Medical students are often told to give patients “the best possible care.” This sounds like a straightforward directive, but knowing what this means and putting it into practice can be tricky.
Does the best possible care differ from the best care? If so, can doctors give every patient what they believe is the best care, or is it only feasible to give each patient the best care possible given the circumstances?
These are some of the questions that Ogochukwu Ezeoke of SUNY Upstate Medical University grapples with as a student observer in a cancer center. She reflects on this experience and shares what it's like to provide care for a privileged patient who flies in receive VIP treatment on the Aspiring Docs Diaries blog:
He was checked in now and would go through the admissions process as expediently as possible – in a busy Urgent Care Center – before being sent up to the top floor of the hospital where high profile patients often opted to stay. The floor provided an additional level of privacy that could prevent against undue attention to one familiar to the public eye. It served the additional purpose of removing the sometimes overwhelming markers of hospitalization: the pale, humourless walls that matched the paler curtains hiding a view that could grow burdensome; the antiseptic smell of a freshly cleaned floor that hung about long after its job was done; the reminder, by sound or sight that just behind a thin sheet lay another person fighting a similar or worse battle.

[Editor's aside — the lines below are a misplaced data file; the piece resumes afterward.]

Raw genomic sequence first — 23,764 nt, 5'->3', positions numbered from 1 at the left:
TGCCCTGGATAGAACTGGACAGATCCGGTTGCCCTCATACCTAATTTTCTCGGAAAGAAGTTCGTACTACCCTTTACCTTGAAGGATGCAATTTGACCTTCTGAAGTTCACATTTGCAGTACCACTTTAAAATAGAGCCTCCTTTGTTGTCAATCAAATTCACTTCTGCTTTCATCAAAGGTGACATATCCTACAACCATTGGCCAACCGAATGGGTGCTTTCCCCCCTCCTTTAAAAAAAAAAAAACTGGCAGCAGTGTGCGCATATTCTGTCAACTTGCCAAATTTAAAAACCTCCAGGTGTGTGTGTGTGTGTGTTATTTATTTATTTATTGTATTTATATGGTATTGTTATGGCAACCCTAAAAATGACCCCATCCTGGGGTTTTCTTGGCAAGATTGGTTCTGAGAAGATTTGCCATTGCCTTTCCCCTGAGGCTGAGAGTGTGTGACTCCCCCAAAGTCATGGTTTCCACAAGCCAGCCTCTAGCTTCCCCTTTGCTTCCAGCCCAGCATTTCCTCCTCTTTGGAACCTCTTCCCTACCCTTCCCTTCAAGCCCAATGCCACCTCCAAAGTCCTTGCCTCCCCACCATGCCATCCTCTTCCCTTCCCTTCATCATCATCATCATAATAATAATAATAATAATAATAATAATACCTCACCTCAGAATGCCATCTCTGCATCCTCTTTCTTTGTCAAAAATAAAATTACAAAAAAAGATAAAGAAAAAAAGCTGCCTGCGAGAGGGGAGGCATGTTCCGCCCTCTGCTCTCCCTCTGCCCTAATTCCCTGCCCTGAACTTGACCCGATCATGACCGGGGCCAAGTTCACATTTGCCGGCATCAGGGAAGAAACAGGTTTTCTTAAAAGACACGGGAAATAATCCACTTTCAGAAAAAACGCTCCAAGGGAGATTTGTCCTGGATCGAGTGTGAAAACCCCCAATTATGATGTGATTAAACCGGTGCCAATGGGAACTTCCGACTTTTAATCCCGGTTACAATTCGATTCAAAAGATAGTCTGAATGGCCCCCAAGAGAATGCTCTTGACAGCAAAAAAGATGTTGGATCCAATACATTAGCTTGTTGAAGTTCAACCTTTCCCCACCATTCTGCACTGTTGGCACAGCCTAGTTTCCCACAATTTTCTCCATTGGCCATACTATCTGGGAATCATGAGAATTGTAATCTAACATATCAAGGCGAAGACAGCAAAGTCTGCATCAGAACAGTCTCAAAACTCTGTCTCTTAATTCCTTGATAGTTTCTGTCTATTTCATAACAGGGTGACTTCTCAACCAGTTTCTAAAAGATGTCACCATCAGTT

This thought had often been an uncomfortable but persistent shadow in the back of my mind: Shouldn’t this level of privacy and comfort be available to all patients?
Whether you are on the giving or receiving end of patient care, this thought-provoking piece raises several points worth mulling over. Give it a read.
Previously: Why physicians should consider patients’ privacy before recommending health, fitness apps.
Photo by Luiza Sanchez